This secret power was a lasting lesson for Riny, and she grounded into her own children from the day they were large enough to understand.   For that reason she as accounted the equivalent of a radical in her society, and the variant fate of her children testified to the conflict between her own determination and the pressure of environment.  Of Riny's first set there was one living and two dead.  The living child, now in his fifties, eventually shook off the county, the state, and left the South forever.  She knew only that he had a family in Detroit and children in school somewhere.  Another son died at the age of ten.   A daughter grew to womanhood, married, and died in childbirth.  Of the second set, one daughter, Aggie, was living with her mother; a son, Arch, was killed in a fight with a white man; and still another, Jerry, had been away from home about fifteen years and had finally worked his way through school in South Carolina.  Two other children had died at early ages and there had been three miscarriages.   With her now was the second of the adopted children, which she had begun to rear.  Her memories of slavery were fresh, no doubt from frequent rehearsing:

"My master's people?  Some of them masters would take they slaves and lock'em in the house all day and you couldn't stick your head out of the door.  We could lay on our porch and hear'em hollering and working all night tel day.  I seed'em walk in sand tel they fell dead.  Had been Me I would been fightin; now.  I come from the fightin' class, but I'm too old ter fight now.   My master's brother's wife was so mean tel the Lord  sent a peal of lightenin' and put her to death.  She was too mean ter let you go to the well and git a drink of water, and God come long and "squished" her head open.  One of the other masters was so mean he made his slaves crow.  Whenever he got ready to go ter Pratville he had him a chariot fixed up wid eight horses.  Lak we settin' here done been two packs of hounds done passed chasing atta slaves and he had more slaves runned away."

6.  Cass Stewart (over eight-five years of age)

"I was wid de Africans.  Dey couldn't understand what dey was saying deyselves. I seed dem salt-water niggers down my home near Selma.  I knowed a man down dere working 25 acres, couldn't work wid half of 'em 'cause when you made one of 'em mad you made all 'em mad.

The older slaves kept themselves aloof from the African, partly out of contempt and partly out of fear.  In the community today there are contemptuous references to certain families as springing from "salt-water niggers."  This situation provides an unexpected link with Africa which might indeed yield traces of other transplanted culture traits"12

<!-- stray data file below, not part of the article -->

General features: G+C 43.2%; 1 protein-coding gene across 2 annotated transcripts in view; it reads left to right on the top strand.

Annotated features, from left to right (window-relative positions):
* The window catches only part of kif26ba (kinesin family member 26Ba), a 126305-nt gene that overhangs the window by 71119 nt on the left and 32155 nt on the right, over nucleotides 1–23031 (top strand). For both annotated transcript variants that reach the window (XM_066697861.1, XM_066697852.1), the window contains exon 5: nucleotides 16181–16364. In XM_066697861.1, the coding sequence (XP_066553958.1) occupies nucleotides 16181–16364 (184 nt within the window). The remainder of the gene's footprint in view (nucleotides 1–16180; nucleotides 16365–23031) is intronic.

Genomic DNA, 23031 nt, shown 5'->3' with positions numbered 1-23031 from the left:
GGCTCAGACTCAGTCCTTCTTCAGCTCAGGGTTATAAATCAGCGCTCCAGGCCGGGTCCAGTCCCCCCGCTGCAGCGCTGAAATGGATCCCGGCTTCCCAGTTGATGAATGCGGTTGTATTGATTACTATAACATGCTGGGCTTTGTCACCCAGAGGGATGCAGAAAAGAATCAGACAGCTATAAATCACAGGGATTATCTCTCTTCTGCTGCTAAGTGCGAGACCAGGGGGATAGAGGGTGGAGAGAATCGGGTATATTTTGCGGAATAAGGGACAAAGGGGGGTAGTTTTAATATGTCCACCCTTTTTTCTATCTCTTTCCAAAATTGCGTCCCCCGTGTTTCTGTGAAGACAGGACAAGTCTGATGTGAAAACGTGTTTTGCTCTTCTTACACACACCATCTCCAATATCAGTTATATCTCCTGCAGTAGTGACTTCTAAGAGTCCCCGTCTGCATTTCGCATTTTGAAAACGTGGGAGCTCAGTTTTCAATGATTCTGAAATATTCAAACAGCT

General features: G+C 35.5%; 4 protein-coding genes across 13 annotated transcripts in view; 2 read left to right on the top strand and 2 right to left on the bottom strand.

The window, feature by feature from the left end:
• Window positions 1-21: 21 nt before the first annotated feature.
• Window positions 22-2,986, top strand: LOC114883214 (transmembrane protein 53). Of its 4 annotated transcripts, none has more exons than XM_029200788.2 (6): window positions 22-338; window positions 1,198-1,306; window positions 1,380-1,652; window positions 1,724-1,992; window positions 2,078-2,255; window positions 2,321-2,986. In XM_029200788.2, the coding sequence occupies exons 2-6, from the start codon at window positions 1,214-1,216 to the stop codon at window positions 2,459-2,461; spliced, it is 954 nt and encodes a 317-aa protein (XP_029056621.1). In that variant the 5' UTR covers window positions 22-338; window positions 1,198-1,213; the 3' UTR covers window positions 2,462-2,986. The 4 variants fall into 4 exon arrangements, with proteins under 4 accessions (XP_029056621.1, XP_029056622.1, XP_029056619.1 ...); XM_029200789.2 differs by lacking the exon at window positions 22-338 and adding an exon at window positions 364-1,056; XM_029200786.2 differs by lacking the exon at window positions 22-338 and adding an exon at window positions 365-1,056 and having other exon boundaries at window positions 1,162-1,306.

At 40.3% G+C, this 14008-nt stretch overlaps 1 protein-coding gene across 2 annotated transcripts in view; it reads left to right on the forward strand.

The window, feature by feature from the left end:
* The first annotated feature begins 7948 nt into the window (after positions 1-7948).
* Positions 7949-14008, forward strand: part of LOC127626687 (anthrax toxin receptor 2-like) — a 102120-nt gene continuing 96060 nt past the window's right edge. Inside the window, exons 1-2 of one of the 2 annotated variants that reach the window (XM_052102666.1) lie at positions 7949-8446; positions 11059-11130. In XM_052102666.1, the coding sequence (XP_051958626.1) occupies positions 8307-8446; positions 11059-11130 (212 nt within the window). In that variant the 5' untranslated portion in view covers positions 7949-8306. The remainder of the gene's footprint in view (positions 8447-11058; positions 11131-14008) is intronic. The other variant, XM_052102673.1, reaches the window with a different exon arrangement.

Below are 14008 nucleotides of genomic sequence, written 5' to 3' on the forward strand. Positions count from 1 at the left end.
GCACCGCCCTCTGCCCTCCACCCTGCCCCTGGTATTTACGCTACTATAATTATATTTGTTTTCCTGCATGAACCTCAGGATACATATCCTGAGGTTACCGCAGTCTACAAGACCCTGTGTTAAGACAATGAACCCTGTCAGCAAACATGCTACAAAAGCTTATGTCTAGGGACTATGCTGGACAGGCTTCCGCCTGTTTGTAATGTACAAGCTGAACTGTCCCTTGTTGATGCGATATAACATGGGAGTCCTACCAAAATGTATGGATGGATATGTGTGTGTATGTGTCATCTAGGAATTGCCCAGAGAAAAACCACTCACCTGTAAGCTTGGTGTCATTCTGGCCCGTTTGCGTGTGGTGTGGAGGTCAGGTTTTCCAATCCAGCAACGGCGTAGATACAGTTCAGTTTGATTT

7.  Sam Thomas (nearly ninety years old)

Still feebly active, despite his nearly ninety years, and always able to raise some sort of crop, made an observation on the development of agriculture.  He said:  "The way they farmed here then was a hoss ter de plow and a hoss ter de hoe hand.  They works dat way round here now.  They had a leader and all lumped together in one hand master."  Transcribers note:  Additional dialogue included present day farming plantations.

"Even atta we was free, the niggers wouldn't believe it.  They kept going to ter master and mistress atta passes to go off and they would say, Steve, I don't give no passes now, dem days is over; you is as free as me.   The niggers couldn't believe hit atta they heard it.  I'm tellin' de truf.   The niggers was still scared, too.  You know the niggers  and white folks b'longed ter de same church, and went ter de same church.  The niggers would set behin' de 'titions.  The preacher would tell 'em slavery was over and ter come   on in the church, but they wouldn't.  Then the white folks got scared dat dem niggers would kill 'em.  Dat de reason why niggers and white folks ain't goin ter de same church now.  'Cause mattered not how the preacher would say tain't no mo' master and mistress now come on inside, some of them niggers wouldn't.  They stood outside by them windows wid day heads stickin' in.  Yes, honey, I 'members dis all.

8.  Will Daniels

The house in which he lived was ninety years old, and gave this explanation in support of his speculation:  "There's an old man 'round here who used to wait on Dr.----------- and he's about ninety years old.  The house was here when he was a boy.  Old man Parker owned it in slavery times.  The slave cabin was tore town when I moved here.  The young Missus comes up here to see it sometimes now.  She says she just likes to see the old place where she was raised.  She showed us the print of the man's hand that built it.  It's right there in the hall."

9.  Helen Haygood